Tuesday, June 27, 2017

Bomb blasts kill nine in northeast Nigeria

At least nine people were killed and 13 wounded in a series of blasts that took place late Sunday night and early Monday morning in Maiduguri, the capital city of Borno, a northeast Nigerian state. While no group has claimed responsibility for the attacks, they are likely the work of the Islamist militant group Boko Haram, which frequently targets the region. In a signature move for Boko Haram, the majority of the blasts were carried out by female suicide bombers.

The first attack occurred at 10:20 p.m. local time on Sunday when a male suicide bomber killed a security guard at the University of Maiduguri. About an hour later, four female suicide bombers detonated explosives in residential buildings on the outskirts of the city, killing eight people. Finally, at 4:20 a.m. local time on Monday, a third blast at the University of Maiduguri resulted in the deaths of its perpetrators: two female suicide bombers.

All together, 16 people—including the suicide bombers—were killed in the attacks, the Borno police commissioner, Damian Chukwu, announced Monday. Three days earlier, the state security agency said they had thwarted suspected bombings across four cities in northern Nigeria, including Maiduguri. The attacks were scheduled to occur during festivities celebrating the end of Ramadan, the Islamic holy month.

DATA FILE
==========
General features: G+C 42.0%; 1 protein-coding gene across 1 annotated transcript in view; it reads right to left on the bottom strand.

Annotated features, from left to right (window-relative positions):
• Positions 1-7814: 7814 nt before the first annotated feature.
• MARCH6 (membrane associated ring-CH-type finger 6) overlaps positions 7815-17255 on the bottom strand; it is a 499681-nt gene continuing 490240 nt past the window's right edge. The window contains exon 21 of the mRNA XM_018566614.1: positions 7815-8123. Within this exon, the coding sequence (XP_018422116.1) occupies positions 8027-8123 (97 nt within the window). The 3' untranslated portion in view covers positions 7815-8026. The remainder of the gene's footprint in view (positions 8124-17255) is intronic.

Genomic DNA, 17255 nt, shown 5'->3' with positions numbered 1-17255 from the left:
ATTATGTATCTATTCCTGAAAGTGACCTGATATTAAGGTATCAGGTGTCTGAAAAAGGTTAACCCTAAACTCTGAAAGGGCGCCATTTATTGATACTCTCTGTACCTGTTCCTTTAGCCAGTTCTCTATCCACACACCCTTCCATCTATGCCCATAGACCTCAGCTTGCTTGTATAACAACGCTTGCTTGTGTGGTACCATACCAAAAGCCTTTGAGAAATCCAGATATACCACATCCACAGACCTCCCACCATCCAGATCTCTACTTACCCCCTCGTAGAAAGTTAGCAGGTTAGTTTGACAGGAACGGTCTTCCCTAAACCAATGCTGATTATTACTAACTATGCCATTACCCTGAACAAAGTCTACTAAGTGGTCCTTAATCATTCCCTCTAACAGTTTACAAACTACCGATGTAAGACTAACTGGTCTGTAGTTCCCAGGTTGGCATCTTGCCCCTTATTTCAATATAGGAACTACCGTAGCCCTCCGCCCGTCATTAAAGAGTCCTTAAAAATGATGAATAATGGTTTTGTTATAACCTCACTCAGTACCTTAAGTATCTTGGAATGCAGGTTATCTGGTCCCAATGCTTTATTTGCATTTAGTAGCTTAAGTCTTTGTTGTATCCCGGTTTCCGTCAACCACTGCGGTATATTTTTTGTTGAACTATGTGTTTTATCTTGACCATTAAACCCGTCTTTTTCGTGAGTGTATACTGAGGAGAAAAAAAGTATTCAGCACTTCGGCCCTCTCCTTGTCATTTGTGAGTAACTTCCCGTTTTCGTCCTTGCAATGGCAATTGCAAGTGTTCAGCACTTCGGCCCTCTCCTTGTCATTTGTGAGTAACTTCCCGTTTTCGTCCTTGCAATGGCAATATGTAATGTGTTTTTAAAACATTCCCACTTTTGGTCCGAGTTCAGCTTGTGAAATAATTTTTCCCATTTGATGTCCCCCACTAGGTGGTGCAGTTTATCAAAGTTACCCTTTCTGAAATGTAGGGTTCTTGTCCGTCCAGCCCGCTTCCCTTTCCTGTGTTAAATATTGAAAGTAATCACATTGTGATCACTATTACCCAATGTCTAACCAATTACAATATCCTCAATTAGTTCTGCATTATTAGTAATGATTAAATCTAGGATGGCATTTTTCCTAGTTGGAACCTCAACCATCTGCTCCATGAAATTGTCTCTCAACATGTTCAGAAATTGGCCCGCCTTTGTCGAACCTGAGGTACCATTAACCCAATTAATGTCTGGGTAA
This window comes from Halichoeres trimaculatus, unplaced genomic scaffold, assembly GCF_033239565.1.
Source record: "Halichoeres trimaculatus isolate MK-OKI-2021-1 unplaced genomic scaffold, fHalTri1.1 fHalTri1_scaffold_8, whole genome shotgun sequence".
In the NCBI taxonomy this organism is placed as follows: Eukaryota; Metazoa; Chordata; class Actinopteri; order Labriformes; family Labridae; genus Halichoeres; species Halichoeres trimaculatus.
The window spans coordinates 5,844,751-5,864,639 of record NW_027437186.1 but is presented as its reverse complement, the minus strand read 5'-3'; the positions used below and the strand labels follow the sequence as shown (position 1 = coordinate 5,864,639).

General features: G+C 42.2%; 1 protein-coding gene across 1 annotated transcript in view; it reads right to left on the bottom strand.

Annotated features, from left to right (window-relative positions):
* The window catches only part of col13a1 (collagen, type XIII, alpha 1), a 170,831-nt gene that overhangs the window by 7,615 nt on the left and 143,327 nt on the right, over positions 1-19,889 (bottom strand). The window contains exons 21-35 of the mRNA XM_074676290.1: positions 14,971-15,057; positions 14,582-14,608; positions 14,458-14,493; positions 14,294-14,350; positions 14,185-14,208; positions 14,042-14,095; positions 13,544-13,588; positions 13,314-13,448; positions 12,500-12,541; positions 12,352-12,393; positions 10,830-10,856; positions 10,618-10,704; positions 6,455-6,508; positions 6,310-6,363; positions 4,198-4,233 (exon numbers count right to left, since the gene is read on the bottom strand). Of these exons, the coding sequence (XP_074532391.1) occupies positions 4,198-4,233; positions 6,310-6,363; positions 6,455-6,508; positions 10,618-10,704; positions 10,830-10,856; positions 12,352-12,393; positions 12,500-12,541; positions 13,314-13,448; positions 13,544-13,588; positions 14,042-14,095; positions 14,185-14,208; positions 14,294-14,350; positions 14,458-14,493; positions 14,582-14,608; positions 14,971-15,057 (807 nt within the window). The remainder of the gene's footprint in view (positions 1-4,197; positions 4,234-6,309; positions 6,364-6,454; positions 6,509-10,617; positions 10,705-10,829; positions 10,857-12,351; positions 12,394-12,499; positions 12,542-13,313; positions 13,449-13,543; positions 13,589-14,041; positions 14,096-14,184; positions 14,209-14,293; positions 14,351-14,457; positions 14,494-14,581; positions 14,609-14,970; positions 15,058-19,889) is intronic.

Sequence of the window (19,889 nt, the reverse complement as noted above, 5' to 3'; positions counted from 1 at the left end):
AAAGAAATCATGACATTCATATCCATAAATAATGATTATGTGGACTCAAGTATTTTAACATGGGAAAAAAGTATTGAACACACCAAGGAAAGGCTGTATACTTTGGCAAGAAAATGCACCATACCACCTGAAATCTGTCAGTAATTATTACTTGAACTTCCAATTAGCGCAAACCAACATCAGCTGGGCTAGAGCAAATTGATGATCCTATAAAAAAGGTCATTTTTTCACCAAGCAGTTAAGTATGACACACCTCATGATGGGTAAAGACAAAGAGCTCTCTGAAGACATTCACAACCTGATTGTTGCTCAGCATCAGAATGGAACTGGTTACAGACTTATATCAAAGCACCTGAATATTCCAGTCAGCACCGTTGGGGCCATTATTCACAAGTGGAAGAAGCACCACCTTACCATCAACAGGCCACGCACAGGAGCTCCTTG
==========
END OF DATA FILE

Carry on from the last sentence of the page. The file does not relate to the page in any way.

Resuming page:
While Boko Haram does not always claim responsibility for its attacks, the group is said to have killed more than 20,000 people since launching a military campaign to overtake northeast Nigeria in 2009. In recent weeks, a series of attacks in and around Borno have killed dozens. On June 19, a pair of attacks at a mosque and nearby residence—likely carried out by Boko Haram—killed 12 people. Both attacks were led by female suicide bombers in a village near Maiduguri. Less than two weeks earlier, on June 7, militant fighters targeted mosques in eastern Maiduguri with explosives and anti-aircraft guns, killing 17 and injuring 34. The raid, if indeed the work of Boko Haram, would be the group’s deadliest this year, according to Amnesty International.

While Boko Haram is concentrated in northeast Nigeria, the group is known to target neighboring countries like Chad, Cameroon, Benin, and Niger. Over the weekend, suspected Boko Haram militants attacked five islands near Lake Chad, killing eight soldiers and wounding 18. Despite these ongoing assaults, Nigeria’s president, Muhammadu Buhari, has insisted that Boko Haram is near defeat. In December, Buhari argued that the militant group was “done for” in the Lake Chad Basin area. A year earlier, Buhari claimed that Nigeria had “technically won the war” against Boko Haram.

According to Buhari, Boko Haram is no longer capable of carrying out “conventional attacks” on communication centers and large groups of people, having resorted instead to guerrilla tactics. Indeed, although the group continues to wage attacks in the region, its threat appears to have weakened. Recent data from the Armed Conflict Location and Event Dataset indicates that the al-Qaida affiliate al-Shabaab overtook Boko Haram as Africa’s deadliest terror group in 2016.

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